Tips & Tricks: Keeping Your Cat Safe – How Collars Can Help

Hi everyone,

Please find below a guest post by Neil B on how collars can help keeping your  cat safe.

Cat Pic 1

There’s no doubt about it, our cats are unbelievably important to us, so when they go missing, no matter how temporarily that may be, we are understandably worried. Cats are adventurous creatures and love to explore their surroundings; this means they are likely to do a disappearing act on a weekly basis. More often than not they will reappear of their own accord (or when they get hungry!), and nine times out of ten you have nothing to worry about.

To give yourself piece of mind, it’s super important to make sure that if they do get a little lost, you can quickly identify your feline friend and bring them home safe. Cat collars are perhaps the most effective way you can use to ensure your cat doesn’t go missing for long. Here are just a few key ways you can use them in order to keep your cat safe and sound.

1. Attach a Bell

Bell’s are not just there for decoration. Attaching a bell to your cat’s collar will allow you to listen for your cat even if you can’t see them. If your cat becomes trapped up a tree or camouflaged in the foliage, a bell is a priceless device as it will alert you to their whereabouts, especially if they become distressed. Of course, it’s more likely that you will hear this tiny jingle every time your pet is ready to be fed, but it’s better to be safe than sorry

Cat Pic 2

2. Reflective Collars

Reflective collars like those available from Collars and Tags, are a godsend, especially in these long, dark winter months as they allow you to locate your cat even on those pitch black wintery mornings. They come in a variety of colours too, which means you can pick one to suit your cat’s personality which will also help you to identify your cat more quickly. As well as allowing you to find out your cat’s whereabouts more quickly, it will also make them more visible to drivers and other pedestrians too.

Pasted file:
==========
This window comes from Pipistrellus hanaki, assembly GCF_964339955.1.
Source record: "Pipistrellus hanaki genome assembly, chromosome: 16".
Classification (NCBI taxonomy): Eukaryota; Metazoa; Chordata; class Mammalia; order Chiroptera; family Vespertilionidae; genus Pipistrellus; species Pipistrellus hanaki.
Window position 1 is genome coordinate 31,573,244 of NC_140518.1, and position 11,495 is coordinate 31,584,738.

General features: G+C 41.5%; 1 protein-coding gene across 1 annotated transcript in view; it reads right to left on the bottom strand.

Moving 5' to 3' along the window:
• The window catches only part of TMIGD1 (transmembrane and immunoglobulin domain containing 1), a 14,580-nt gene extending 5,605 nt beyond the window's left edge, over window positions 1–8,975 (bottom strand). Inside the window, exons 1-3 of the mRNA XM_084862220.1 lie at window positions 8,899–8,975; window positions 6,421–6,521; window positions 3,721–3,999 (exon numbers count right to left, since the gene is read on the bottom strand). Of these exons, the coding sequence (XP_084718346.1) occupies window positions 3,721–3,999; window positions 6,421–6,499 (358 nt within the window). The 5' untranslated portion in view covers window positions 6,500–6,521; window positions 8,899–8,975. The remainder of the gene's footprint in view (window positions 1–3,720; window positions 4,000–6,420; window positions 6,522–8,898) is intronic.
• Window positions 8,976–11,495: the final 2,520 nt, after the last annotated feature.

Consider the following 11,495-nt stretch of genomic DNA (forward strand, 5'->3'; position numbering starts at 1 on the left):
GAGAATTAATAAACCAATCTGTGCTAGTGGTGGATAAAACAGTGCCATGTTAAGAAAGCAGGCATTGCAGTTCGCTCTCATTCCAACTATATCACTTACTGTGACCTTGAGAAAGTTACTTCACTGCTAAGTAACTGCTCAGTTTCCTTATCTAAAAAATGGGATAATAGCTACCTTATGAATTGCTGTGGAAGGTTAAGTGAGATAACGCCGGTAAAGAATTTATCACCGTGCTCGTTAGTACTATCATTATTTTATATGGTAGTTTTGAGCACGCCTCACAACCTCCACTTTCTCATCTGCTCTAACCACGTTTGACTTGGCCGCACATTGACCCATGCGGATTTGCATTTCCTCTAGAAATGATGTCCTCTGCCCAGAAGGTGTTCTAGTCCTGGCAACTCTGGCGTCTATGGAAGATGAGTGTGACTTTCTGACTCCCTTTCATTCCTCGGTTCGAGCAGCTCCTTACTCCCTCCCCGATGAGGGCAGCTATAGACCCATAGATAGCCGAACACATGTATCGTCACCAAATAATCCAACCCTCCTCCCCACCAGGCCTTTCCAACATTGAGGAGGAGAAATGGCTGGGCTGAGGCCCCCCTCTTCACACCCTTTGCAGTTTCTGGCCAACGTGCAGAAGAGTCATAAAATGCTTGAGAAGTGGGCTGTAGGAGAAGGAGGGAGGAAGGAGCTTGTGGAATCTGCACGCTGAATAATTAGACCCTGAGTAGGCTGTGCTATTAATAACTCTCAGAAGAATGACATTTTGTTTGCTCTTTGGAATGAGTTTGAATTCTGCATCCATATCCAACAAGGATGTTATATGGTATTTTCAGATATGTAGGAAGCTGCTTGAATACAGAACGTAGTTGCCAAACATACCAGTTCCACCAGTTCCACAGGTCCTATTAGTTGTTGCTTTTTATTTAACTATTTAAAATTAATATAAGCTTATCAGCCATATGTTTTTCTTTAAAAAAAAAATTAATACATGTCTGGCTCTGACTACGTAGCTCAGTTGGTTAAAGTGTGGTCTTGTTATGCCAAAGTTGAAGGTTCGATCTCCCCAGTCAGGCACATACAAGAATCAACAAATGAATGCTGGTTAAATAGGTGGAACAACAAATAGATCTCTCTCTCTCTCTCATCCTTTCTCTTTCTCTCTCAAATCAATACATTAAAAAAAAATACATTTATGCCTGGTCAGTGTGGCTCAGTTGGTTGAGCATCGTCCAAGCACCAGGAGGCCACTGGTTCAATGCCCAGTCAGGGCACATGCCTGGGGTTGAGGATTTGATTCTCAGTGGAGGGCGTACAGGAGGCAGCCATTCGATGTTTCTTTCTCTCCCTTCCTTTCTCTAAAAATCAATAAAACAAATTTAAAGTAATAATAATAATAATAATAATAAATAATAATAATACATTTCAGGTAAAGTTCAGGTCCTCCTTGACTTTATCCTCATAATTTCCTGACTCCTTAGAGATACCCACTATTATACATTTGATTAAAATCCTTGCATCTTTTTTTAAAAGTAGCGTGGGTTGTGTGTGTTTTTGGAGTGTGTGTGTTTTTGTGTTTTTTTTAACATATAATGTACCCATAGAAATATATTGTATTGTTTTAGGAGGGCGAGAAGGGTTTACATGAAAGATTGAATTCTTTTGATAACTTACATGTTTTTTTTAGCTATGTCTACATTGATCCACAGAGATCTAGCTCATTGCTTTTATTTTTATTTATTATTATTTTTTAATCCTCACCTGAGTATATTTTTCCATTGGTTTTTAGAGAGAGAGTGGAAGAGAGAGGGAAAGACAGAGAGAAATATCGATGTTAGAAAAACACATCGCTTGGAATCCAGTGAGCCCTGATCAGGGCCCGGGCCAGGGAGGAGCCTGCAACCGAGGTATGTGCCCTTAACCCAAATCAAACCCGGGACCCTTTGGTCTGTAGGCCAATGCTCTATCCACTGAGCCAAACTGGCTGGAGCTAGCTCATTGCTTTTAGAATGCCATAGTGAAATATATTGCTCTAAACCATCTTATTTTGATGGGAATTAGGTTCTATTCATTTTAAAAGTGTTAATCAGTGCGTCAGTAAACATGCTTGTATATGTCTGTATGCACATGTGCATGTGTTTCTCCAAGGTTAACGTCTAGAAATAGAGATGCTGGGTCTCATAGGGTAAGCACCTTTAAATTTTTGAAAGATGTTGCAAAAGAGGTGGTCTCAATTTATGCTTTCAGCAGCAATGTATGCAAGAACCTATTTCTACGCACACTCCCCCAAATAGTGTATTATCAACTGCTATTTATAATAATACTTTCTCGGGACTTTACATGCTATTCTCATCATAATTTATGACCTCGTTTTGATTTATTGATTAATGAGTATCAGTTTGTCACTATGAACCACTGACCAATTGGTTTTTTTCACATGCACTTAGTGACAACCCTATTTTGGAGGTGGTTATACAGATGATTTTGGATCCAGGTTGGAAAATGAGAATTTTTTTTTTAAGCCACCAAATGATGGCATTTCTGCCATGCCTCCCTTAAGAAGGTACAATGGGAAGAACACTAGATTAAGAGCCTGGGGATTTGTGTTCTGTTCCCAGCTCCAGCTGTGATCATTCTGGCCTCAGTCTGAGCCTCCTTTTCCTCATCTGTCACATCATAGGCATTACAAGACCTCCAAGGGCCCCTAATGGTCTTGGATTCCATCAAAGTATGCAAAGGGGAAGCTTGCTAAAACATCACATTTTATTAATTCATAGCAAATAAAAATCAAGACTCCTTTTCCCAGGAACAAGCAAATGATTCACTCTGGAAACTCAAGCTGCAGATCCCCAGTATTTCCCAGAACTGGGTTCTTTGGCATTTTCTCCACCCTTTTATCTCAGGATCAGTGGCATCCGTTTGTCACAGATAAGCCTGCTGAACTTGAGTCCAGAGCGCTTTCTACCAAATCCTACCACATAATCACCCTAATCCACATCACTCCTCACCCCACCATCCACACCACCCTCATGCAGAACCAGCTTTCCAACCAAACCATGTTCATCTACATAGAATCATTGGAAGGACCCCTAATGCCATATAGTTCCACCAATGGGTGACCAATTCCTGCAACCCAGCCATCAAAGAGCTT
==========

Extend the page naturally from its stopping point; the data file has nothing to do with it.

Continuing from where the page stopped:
3. Kitty GPS

If you want to make sure your cat is extra safe, you could always invest in a GPS for their collar! Yes, this is in fact a real thing and is a sure fire way for you to locate your cat as soon as they disappear. The GPS device is simply attached to your cat’s collar and you’re good to go and as long as your pet doesn’t manage to unclip its collar, then you will easily be able to track your pet no matter where they might end up. Not only is this a super useful methodof keeping your cat safe, it sounds like it could be extremely interesting too!

Cat Pic 3

Of course, when you fit a collar, you must ensure that it is fitted safely and correctly, or else you could risk your cat becoming tangled and trapped – especially if they’re partial to tree climbing or hiding in the bushes. Make sure the collar is tight without becoming uncomfortable for your cat and that it is fitted with a quick release fastening, so that if you pet does become tangled or trapped they can make a quick escape.

Thanks for reading and we hope you found his information useful.

Thanks,

Marc